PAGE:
Charles and Jeannette Kessler donated 140 items, from antique Ban Chiang pottery, antique textiles and Tibetian photographs. Jeannette Kessler was an avid collector of antique textiles. Some pieces she bought to show and some she had made into clothes. In all over 60 textiles from South East Asia are part of this collection.
Charles Kessler made several trips to Tibet in 1999 and 2000. Kessler, an amateur photographer, was fascinated by the people he met there and created a photography exhibit, “Faces of Tibet” which has been exhibited in galleries previously. These are 67 images from that exhibit that are part of this collection. The photographs were taken with a LeichaM6 Camera on his travels.
The following is a note from Charles Kessler on his thoughts behind the Faces of Tibet exhibit.
Faces of Tibet
Tibet is a land with spectacular scenery. However, during my visits I found the people of Tibet just as spectacular and chose to concentrate my photography on them. There is only one photograph without people in the exhibit.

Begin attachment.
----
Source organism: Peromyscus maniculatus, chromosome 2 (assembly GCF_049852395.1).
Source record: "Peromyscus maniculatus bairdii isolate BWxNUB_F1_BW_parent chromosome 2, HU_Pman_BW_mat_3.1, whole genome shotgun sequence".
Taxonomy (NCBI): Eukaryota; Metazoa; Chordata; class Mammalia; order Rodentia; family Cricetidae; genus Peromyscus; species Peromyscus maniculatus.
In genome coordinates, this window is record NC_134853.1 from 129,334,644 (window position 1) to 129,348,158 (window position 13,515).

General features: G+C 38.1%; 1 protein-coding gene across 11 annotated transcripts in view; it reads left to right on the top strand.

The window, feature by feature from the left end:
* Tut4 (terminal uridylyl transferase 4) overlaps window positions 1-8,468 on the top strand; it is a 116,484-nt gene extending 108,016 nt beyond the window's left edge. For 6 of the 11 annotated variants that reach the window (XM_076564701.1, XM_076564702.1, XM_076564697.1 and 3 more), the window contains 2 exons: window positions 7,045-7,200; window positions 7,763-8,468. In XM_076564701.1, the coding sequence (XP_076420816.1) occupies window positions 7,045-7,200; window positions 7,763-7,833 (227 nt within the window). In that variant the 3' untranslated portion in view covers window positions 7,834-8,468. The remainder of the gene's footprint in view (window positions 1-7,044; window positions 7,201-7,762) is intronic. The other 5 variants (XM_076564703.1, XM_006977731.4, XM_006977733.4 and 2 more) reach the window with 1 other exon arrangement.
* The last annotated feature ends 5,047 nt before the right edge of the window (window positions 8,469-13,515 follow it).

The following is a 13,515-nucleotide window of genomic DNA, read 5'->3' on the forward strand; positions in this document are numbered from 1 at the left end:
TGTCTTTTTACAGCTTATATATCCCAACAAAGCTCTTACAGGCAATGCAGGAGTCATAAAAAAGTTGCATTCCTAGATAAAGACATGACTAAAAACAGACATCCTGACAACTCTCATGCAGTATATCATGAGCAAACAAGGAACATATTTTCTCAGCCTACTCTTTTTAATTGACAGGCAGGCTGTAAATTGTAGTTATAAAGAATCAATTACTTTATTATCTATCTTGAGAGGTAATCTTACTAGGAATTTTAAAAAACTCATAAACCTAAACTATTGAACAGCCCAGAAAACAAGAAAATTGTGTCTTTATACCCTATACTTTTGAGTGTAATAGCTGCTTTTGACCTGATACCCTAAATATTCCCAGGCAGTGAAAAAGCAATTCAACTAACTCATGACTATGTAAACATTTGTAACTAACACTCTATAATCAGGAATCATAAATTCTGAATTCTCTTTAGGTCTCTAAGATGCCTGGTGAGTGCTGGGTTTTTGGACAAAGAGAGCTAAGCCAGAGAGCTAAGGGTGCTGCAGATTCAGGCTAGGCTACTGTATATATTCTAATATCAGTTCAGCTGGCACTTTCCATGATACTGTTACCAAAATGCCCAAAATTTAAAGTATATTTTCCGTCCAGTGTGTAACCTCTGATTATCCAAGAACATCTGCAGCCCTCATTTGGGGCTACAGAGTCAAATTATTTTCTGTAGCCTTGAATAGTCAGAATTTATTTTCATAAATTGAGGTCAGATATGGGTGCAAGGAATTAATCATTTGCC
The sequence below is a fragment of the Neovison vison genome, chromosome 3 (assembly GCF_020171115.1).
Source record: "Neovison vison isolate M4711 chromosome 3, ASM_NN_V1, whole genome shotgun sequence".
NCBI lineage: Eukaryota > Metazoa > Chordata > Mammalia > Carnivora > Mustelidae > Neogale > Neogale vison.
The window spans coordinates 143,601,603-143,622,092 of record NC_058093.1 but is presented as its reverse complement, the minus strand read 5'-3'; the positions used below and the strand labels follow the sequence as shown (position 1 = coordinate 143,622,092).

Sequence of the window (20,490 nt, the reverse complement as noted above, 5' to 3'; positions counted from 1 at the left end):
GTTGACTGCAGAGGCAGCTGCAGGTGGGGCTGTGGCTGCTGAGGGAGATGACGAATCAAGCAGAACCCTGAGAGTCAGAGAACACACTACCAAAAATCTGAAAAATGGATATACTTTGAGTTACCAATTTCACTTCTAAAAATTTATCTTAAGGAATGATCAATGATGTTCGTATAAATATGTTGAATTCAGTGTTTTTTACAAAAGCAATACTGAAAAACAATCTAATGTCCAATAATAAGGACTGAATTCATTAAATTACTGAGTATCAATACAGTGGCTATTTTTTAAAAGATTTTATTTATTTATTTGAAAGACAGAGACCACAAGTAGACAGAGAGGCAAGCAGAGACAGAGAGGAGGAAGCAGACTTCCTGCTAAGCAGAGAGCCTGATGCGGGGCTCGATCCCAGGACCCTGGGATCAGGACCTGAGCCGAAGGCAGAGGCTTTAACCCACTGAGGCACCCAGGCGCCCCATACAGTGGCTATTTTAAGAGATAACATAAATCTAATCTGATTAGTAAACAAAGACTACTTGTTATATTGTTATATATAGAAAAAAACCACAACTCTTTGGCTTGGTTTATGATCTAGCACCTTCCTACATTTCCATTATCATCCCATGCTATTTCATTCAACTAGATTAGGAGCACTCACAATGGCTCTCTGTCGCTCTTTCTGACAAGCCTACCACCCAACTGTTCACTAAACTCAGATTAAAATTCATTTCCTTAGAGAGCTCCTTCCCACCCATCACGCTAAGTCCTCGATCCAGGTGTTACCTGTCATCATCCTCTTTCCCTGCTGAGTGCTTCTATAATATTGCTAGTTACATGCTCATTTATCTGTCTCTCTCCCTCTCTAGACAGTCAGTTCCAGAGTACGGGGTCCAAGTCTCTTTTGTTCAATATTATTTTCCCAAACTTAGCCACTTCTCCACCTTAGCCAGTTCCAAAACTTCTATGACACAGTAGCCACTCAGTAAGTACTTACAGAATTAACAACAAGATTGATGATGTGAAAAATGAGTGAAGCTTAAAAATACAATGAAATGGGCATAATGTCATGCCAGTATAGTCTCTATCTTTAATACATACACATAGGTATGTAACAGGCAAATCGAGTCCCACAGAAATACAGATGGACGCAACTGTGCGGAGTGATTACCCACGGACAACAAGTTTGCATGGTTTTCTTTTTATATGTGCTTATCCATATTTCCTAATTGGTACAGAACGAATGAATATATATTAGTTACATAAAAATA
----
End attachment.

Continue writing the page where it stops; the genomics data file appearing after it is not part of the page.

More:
In May, 1999 I flew to Lhasa, the capital of Tibet, from Chengdu in southwest China. I was not part of a tour group, but through a Chinese travel agency, I had hired a car, driver and guide. As we drove through Tibet, we would stop to photograph people; their faces were fascinating.
In February, 2000 I returned to photograph the people and festivities of the Tibetan New Year. Buddhists came from throughout Tibet to worship at Jokhang Temple, the most sacred temple in Tibet, and other temples in Lhasa. Worshipers stood for hours in the cold and darkness waiting for Jokhang to open. There were long lines at many of the temples throughout the day. I did not see police or soldiers in the vicinity of any temple.
A word about altitude. Lhasa is at 12,100 feet above sea level and much of Tibet is at least that high. On the road to Namtso Lake, we crossed a pass at 16,500 feet. Although the human eye can adjust to the altitude, the camera's film cannot. The brillant blue light must be filtered either by the camera or when the negative is printed.
Prayer flag colors are important to Tibetans and have special meanings:
Red - Fire
Yellow - Earth
Green - Water
Blue - Sky
White - Clouds
I hope that you enjoy looking at the photographs as much as I enjoyed taking them.
Camera: Leica M6
Lenses: Leica Summicron f2, 35 mm; Lecia Elmarit f2.8. 90mm
Film: Kodak: Pro 100; Porta 160 and 400VC
Paper: Printed by Naples Custom Photo on Kodak professional paper